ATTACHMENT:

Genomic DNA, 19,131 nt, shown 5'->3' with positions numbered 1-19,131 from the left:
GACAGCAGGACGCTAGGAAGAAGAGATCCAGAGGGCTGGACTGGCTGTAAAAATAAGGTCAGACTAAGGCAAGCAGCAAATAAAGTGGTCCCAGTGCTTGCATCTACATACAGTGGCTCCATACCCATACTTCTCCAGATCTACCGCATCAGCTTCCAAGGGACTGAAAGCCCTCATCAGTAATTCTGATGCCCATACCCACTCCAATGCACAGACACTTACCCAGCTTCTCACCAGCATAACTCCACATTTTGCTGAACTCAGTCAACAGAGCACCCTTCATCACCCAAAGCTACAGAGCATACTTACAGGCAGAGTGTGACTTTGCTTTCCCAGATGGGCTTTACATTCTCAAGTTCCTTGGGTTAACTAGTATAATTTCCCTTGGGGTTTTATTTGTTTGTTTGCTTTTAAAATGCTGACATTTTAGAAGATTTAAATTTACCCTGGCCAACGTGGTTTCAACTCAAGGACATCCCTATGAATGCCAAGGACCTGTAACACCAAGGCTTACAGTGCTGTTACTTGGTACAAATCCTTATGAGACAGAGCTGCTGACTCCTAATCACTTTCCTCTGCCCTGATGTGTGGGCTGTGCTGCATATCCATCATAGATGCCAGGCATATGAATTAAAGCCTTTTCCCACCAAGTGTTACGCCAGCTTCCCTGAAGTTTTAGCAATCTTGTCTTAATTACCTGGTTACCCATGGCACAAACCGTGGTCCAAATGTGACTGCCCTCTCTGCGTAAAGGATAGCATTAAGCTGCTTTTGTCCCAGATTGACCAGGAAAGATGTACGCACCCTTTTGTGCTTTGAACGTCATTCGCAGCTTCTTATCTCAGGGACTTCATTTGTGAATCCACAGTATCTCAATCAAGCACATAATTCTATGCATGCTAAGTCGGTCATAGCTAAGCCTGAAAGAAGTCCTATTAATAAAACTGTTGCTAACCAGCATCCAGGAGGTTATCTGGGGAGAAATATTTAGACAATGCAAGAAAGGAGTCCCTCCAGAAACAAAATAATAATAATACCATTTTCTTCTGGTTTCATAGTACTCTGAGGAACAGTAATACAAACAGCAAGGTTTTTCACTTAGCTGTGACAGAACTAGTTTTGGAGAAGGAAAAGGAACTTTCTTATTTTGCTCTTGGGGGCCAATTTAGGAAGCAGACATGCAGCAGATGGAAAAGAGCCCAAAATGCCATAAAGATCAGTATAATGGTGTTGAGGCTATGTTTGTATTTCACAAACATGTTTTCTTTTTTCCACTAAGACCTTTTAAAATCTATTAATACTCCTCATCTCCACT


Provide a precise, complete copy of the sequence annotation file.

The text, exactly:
Genomic DNA, 19,131 nt, shown 5'->3' with positions numbered 1-19,131 from the left:
GACAGCAGGACGCTAGGAAGAAGAGATCCAGAGGGCTGGACTGGCTGTAAAAATAAGGTCAGACTAAGGCAAGCAGCAAATAAAGTGGTCCCAGTGCTTGCATCTACATACAGTGGCTCCATACCCATACTTCTCCAGATCTACCGCATCAGCTTCCAAGGGACTGAAAGCCCTCATCAGTAATTCTGATGCCCATACCCACTCCAATGCACAGACACTTACCCAGCTTCTCACCAGCATAACTCCACATTTTGCTGAACTCAGTCAACAGAGCACCCTTCATCACCCAAAGCTACAGAGCATACTTACAGGCAGAGTGTGACTTTGCTTTCCCAGATGGGCTTTACATTCTCAAGTTCCTTGGGTTAACTAGTATAATTTCCCTTGGGGTTTTATTTGTTTGTTTGCTTTTAAAATGCTGACATTTTAGAAGATTTAAATTTACCCTGGCCAACGTGGTTTCAACTCAAGGACATCCCTATGAATGCCAAGGACCTGTAACACCAAGGCTTACAGTGCTGTTACTTGGTACAAATCCTTATGAGACAGAGCTGCTGACTCCTAATCACTTTCCTCTGCCCTGATGTGTGGGCTGTGCTGCATATCCATCATAGATGCCAGGCATATGAATTAAAGCCTTTTCCCACCAAGTGTTACGCCAGCTTCCCTGAAGTTTTAGCAATCTTGTCTTAATTACCTGGTTACCCATGGCACAAACCGTGGTCCAAATGTGACTGCCCTCTCTGCGTAAAGGATAGCATTAAGCTGCTTTTGTCCCAGATTGACCAGGAAAGATGTACGCACCCTTTTGTGCTTTGAACGTCATTCGCAGCTTCTTATCTCAGGGACTTCATTTGTGAATCCACAGTATCTCAATCAAGCACATAATTCTATGCATGCTAAGTCGGTCATAGCTAAGCCTGAAAGAAGTCCTATTAATAAAACTGTTGCTAACCAGCATCCAGGAGGTTATCTGGGGAGAAATATTTAGACAATGCAAGAAAGGAGTCCCTCCAGAAACAAAATAATAATAATACCATTTTCTTCTGGTTTCATAGTACTCTGAGGAACAGTAATACAAACAGCAAGGTTTTTCACTTAGCTGTGACAGAACTAGTTTTGGAGAAGGAAAAGGAACTTTCTTATTTTGCTCTTGGGGGCCAATTTAGGAAGCAGACATGCAGCAGATGGAAAAGAGCCCAAAATGCCATAAAGATCAGTATAATGGTGTTGAGGCTATGTTTGTATTTCACAAACATGTTTTCTTTTTTCCACTAAGACCTTTTAAAATCTATTAATACTCCTCATCTCCACT